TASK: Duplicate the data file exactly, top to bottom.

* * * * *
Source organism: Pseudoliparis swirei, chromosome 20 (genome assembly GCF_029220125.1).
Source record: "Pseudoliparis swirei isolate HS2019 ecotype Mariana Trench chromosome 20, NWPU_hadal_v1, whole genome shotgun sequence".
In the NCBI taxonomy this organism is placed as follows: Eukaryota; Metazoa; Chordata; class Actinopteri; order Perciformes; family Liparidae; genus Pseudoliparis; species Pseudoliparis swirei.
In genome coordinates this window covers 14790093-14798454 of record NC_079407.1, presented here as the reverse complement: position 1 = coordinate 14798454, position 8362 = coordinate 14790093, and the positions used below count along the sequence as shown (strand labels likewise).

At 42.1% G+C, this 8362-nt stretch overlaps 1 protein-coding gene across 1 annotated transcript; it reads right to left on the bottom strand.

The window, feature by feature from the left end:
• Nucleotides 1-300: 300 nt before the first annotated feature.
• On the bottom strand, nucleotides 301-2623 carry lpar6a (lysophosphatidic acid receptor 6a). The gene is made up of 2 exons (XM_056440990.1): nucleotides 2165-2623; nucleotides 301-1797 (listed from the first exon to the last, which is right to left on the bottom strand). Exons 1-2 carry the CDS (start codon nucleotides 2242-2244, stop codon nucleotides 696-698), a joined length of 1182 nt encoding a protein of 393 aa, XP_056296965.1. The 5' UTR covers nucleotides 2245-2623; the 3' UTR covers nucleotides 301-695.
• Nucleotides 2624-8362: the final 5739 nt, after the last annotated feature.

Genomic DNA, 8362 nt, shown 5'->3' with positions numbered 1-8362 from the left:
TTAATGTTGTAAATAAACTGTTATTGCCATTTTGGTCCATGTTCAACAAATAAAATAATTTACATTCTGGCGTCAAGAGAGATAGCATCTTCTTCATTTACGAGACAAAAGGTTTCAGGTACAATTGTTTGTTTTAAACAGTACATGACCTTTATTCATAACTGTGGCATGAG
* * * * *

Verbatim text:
Source organism: Pseudoliparis swirei, chromosome 20 (genome assembly GCF_029220125.1).
Source record: "Pseudoliparis swirei isolate HS2019 ecotype Mariana Trench chromosome 20, NWPU_hadal_v1, whole genome shotgun sequence".
In the NCBI taxonomy this organism is placed as follows: Eukaryota; Metazoa; Chordata; class Actinopteri; order Perciformes; family Liparidae; genus Pseudoliparis; species Pseudoliparis swirei.
In genome coordinates this window covers 14790093-14798454 of record NC_079407.1, presented here as the reverse complement: position 1 = coordinate 14798454, position 8362 = coordinate 14790093, and the positions used below count along the sequence as shown (strand labels likewise).

At 42.1% G+C, this 8362-nt stretch overlaps 1 protein-coding gene across 1 annotated transcript; it reads right to left on the bottom strand.

The window, feature by feature from the left end:
• Nucleotides 1-300: 300 nt before the first annotated feature.
• On the bottom strand, nucleotides 301-2623 carry lpar6a (lysophosphatidic acid receptor 6a). The gene is made up of 2 exons (XM_056440990.1): nucleotides 2165-2623; nucleotides 301-1797 (listed from the first exon to the last, which is right to left on the bottom strand). Exons 1-2 carry the CDS (start codon nucleotides 2242-2244, stop codon nucleotides 696-698), a joined length of 1182 nt encoding a protein of 393 aa, XP_056296965.1. The 5' UTR covers nucleotides 2245-2623; the 3' UTR covers nucleotides 301-695.
• Nucleotides 2624-8362: the final 5739 nt, after the last annotated feature.

Genomic DNA, 8362 nt, shown 5'->3' with positions numbered 1-8362 from the left:
TTAATGTTGTAAATAAACTGTTATTGCCATTTTGGTCCATGTTCAACAAATAAAATAATTTACATTCTGGCGTCAAGAGAGATAGCATCTTCTTCATTTACGAGACAAAAGGTTTCAGGTACAATTGTTTGTTTTAAACAGTACATGACCTTTATTCATAACTGTGGCATGAG